A lung cancer diagnosis is serious business. But in China, scientists are using a revolutionary technique to treat lung cancer:
Chinese scientists are preparing to set a world’s first by treating lung cancer patients with immune cells modified using the CRISPR–Cas9 gene editing technique. The team of clinical researchers hopes the modified immune cells will attack the cancer cells, offering a treatment option in cases where other conventional treatments have failed. “This technique is of great promise in bringing benefits to patients, especially the cancer patients whom we treat every day,” said lead oncologist Lu You from Sichuan University’s West China Hospital in an article published recently in Nature.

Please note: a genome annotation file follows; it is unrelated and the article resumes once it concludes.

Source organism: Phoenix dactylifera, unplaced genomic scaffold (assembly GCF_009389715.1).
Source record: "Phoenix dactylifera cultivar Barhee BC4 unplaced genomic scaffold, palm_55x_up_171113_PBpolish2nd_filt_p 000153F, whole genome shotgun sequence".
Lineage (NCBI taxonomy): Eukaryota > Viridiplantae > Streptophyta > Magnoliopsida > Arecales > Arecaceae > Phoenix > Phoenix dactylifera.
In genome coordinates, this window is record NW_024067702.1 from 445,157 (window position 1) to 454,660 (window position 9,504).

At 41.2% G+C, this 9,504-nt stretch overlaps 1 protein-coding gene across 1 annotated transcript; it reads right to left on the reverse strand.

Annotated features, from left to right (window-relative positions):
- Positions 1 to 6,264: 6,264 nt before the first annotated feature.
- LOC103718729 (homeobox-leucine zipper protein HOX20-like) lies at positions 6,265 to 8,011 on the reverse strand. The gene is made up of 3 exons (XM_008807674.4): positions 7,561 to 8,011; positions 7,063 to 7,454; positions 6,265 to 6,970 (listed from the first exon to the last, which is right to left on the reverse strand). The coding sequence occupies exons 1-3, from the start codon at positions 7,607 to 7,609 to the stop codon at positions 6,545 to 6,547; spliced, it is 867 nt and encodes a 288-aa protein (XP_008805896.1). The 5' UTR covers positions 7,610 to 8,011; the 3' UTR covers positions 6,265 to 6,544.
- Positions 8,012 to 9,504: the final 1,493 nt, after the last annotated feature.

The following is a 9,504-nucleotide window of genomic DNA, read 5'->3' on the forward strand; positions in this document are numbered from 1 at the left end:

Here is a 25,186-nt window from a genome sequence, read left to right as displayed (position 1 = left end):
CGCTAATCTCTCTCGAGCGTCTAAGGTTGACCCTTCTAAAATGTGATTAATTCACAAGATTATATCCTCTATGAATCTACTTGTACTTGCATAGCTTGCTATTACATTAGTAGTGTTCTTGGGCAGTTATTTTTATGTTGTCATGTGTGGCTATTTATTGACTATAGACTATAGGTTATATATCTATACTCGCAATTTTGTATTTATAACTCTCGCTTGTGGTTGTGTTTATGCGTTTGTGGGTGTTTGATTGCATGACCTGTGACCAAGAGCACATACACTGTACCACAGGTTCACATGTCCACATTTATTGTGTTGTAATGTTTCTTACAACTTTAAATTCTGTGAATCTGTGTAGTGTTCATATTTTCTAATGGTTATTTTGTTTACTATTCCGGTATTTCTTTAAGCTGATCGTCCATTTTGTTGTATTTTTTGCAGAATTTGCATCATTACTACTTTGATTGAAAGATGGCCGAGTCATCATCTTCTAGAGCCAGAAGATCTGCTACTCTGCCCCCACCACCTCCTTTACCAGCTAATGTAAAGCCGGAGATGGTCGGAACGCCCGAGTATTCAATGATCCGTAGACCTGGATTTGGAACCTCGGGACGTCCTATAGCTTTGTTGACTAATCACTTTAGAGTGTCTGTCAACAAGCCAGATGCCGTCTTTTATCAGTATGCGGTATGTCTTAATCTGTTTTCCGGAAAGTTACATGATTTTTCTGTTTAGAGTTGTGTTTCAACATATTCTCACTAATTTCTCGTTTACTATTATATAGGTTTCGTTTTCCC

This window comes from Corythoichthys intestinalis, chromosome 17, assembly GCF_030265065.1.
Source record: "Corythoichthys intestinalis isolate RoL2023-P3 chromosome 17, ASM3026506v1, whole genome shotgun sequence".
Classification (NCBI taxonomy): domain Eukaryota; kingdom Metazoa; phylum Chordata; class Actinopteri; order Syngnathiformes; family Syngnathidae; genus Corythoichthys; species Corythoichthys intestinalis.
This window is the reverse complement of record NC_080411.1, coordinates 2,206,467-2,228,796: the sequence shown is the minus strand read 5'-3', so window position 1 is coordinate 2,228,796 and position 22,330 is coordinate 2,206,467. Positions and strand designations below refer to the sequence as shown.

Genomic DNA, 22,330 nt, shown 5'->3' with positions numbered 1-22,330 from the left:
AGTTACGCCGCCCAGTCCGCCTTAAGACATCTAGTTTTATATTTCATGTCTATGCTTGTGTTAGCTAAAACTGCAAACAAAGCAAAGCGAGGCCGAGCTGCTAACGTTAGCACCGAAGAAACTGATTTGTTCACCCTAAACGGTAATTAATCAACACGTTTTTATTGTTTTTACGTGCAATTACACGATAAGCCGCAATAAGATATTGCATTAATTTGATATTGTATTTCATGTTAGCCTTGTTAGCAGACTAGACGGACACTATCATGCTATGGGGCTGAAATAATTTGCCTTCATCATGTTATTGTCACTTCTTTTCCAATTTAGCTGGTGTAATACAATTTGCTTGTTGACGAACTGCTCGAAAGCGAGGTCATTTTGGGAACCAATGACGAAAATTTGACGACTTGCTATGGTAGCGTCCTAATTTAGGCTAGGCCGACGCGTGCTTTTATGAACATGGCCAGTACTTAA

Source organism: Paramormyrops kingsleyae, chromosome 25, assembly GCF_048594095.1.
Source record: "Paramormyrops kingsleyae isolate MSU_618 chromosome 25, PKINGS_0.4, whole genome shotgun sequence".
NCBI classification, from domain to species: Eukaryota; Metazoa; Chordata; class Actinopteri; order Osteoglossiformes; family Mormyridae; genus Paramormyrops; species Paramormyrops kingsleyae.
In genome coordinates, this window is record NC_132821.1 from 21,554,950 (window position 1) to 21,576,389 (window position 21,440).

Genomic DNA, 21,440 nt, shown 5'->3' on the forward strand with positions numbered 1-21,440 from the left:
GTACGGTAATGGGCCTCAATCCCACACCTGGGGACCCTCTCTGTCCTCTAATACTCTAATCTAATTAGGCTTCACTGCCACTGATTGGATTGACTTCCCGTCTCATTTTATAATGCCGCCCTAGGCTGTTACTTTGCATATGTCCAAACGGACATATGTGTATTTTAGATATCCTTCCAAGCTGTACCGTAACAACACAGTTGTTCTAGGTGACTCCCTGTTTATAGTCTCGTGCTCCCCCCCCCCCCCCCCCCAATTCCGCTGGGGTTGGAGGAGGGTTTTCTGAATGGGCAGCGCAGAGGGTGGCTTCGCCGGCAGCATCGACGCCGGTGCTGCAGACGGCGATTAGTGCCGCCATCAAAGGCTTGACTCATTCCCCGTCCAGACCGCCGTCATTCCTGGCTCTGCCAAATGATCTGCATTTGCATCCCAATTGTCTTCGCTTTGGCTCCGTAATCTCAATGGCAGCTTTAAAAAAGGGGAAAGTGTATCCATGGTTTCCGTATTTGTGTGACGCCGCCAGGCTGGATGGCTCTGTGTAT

Lu and his team plan to extract T-cells from cancer patients and modify them using the CRISPR–Cas9 technique. The technology will knock out the PD-1 gene, which sits on the surface of the T-Cell and prevents the cell from attacking healthy cells that have the companion PD-L1 protein. Many cancer cells also express this standard PD-L1 marker as a defensive mechanism to prevent the body’s T-cells from attacking them. By disabling this PD-1 gene and removing the PD-1 protein, the modified T-cell will be free to destroy the cancer cells.